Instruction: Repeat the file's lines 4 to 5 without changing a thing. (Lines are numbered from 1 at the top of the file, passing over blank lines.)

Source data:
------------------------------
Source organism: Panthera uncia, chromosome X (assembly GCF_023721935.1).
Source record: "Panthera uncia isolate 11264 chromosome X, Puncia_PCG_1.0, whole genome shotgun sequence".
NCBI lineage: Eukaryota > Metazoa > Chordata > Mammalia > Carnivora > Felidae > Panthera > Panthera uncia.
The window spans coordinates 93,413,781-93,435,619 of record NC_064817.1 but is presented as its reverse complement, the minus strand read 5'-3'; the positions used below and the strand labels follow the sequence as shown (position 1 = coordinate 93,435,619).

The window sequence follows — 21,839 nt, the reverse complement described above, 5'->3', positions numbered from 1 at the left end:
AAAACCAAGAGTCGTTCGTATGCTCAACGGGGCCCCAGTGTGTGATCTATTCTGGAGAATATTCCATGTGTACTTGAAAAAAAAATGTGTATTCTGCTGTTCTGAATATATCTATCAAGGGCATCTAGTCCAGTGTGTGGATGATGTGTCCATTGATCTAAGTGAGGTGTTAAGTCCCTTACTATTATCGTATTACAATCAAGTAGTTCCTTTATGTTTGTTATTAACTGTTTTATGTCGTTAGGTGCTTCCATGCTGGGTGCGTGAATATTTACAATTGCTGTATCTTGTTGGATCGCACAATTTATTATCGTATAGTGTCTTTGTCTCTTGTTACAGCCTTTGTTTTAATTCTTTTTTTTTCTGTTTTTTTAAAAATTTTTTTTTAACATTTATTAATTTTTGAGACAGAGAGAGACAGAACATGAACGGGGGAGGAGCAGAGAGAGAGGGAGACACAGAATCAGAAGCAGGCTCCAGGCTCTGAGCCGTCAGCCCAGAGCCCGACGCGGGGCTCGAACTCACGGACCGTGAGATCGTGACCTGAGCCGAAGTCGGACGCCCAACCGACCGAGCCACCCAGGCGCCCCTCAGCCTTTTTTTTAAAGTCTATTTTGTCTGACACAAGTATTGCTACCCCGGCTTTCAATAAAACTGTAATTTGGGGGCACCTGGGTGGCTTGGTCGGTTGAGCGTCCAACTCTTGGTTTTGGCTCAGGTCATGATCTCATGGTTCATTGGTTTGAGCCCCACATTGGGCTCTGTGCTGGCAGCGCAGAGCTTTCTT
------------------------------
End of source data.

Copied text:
The window spans coordinates 93,413,781-93,435,619 of record NC_064817.1 but is presented as its reverse complement, the minus strand read 5'-3'; the positions used below and the strand labels follow the sequence as shown (position 1 = coordinate 93,435,619).

The window sequence follows — 21,839 nt, the reverse complement described above, 5'->3', positions numbered from 1 at the left end: